More Kiwi Wines
Review of O’Dwyers Creek Marlborough Sauvignon Blanc 2014 and Hibiki Japanese Harmony Whiskey.
By Joshua E. London and Lou Marmon
Washington Jewish Week August 29, 2015
For those who follow wine industry news, it comes as no surprise that the US is now the most important export market for New Zealand wines. According to the 2015 Annual Report of New Zealand Winegrowers, released last week, the US market has overtaken Australia, and is now valued at $372.2 million (around one quarter of wine exports), up 13percent from last year.
Australia slipped to second place at $362.2m, down 5 percent, while the United Kingdom was the third biggest export market for Kiwi wines, with exports growing 11 percent to $353.9 million. The US, Australia and the UK consume nearly four times as much New Zealand wine as Canada, the next biggest export market.
Most of this growth is due to the ongoing popularity of New Zealand Sauvignon Blanc. Indeed, overall exports of Sauvignon Blanc soared from 160.5 million liters in 2013-2014 to 177 million liters in 2014-2015. Total wine exports (now at 209.4 million liters) grew 7 percent (up from 186.8 million liters the year before) to $1.42 billion in 2014-2015. Of course, with the forthcoming short supply of New Zealand Sauvignon Blanc (as we noted previously), this volume will not be sustained.
As Steve Green, the New Zealand Winegrowers chair, notes in this report,” “We expect further growth in export value in the year ahead, but volume growth will be constrained due to the smaller 2015 harvest.” On the plus-side, as we’ve previously noted, the quality of the 2015 vintage is expected to be great, due to a fabulous summer creating excellent conditions for ripening grapes, even though the crop yields were diminished by 27 percent due to an unexpected spring frost.
There are just two kosher New Zealand producers, Goose Bay and O’Dwyers Creek Vineyards, we are fans of both producers, as both offer some great quality and value. As we recommended the 2013 Goose Bay Sauvignon Blanc ($20) fairly recently, consider the competition. O’Dwyers Creek Marlborough Sauvignon Blanc 2014 ($17): This mevushal, single estate-grown Sauv Blanc offers that iconic grapefruit profile of the Marlborough region, with some lovely peach and tropical notes, a grassy, slightly vegetal (bell pepper?) edge, some lovely acidity, and good balance. Crisp, interesting and refreshing, this is a lovely wine that also delivers great quality for the price.
Spirits-wise, our thoughts meandered over to Japanese whisky. As has been widely noted in media accounts, Japanese whiskies have for some time been besting Scotch whisky in this or that international distilled spirits competition. Consequently, the range and availability of these Japanese whiskies here in the US has grown steadily. Of course, this new found demand is straining stock levels, so the supply side has opted for a familiar re-jig: non-age-statement whiskies (NAS).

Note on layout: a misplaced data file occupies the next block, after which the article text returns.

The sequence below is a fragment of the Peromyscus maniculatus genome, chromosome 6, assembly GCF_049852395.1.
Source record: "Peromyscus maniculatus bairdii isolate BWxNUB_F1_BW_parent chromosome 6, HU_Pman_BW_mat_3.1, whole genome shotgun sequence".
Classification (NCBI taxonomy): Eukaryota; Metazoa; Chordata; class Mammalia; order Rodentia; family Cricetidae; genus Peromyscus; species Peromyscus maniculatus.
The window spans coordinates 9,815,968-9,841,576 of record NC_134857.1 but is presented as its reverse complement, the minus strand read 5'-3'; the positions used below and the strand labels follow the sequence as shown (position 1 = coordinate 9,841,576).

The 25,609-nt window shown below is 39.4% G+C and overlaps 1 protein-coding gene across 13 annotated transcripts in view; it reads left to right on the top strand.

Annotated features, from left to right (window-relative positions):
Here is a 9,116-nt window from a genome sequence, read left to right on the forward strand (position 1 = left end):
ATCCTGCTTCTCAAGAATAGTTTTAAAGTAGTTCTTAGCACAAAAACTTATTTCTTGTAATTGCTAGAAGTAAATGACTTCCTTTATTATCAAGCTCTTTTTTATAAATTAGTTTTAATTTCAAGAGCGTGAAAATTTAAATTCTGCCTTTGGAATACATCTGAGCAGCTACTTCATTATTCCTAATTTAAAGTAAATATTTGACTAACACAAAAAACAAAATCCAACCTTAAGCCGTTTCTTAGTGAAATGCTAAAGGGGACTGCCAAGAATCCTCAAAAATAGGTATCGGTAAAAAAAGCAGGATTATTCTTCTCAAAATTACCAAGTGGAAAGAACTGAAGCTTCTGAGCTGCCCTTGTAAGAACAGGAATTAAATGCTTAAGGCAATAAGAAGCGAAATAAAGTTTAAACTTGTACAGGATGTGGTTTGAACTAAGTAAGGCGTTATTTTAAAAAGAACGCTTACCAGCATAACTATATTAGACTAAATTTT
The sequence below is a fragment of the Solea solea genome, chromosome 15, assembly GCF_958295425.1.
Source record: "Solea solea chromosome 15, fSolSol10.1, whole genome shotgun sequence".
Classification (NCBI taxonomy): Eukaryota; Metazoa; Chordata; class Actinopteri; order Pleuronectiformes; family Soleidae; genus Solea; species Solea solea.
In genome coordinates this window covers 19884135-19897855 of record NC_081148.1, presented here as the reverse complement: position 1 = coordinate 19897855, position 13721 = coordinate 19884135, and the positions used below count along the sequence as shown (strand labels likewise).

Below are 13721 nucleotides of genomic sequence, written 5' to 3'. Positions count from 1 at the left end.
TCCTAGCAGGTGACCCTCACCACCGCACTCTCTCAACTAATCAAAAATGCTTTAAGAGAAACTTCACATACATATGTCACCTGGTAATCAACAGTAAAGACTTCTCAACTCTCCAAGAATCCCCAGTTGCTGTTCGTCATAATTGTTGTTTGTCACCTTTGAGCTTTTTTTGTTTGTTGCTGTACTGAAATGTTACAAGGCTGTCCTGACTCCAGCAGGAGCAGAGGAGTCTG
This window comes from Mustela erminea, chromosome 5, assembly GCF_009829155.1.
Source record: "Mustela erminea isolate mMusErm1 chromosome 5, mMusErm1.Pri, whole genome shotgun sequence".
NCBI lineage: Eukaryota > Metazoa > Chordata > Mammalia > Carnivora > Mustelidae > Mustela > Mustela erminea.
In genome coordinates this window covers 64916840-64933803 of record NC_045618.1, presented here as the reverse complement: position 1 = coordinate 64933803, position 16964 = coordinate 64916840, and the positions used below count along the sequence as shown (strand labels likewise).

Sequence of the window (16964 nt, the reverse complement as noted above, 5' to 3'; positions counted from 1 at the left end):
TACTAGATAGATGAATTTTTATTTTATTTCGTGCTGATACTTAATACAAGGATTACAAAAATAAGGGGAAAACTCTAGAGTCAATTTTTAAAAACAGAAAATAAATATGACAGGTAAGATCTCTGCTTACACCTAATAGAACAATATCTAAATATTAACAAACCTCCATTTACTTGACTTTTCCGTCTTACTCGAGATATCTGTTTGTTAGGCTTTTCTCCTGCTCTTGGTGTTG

As we’ve noted before, NAS whiskies have a greater marketing hurdle in the single malt category, as years of “age matters” marketing has taken root. Blended whiskies tend to be more forgiving, since folks will often drink them with ice and/or soda. One of the newest NAS whiskies to hit the market is a lovely blend called Hibiki Japanese Harmony from Beam Suntory (the rebranding of Beam Global after it was acquired by the Suntory Beverage & Food Ltd of Japan for $16 billion a little while ago). A blend of more than 12 malt and grain whiskies from Suntory’s Yamazaki, Hakushu and Chita distilleries, as well as five different types of cask treatment, including Mizunara Japanese oak, American white oak and sherry casks. It is wonderful, though expensive. Without further ado:
Hibiki Japanese Harmony (43 percent abv; $65): with an enchanting nose of apricots, lychee, pineapple, orange blossom, lemon zest and clove, followed on the creamy palate with apricots and citrus fruit, honey, caramel, butterscotch, pastry crust, a little peppery spice, building to a finish of sweet woody spices with a dollop of toffee and oak char. With a honeyed core that holds it all together without being too sweet, this is a wonderfully complex, elegant and balanced, whisky. L’Chaim!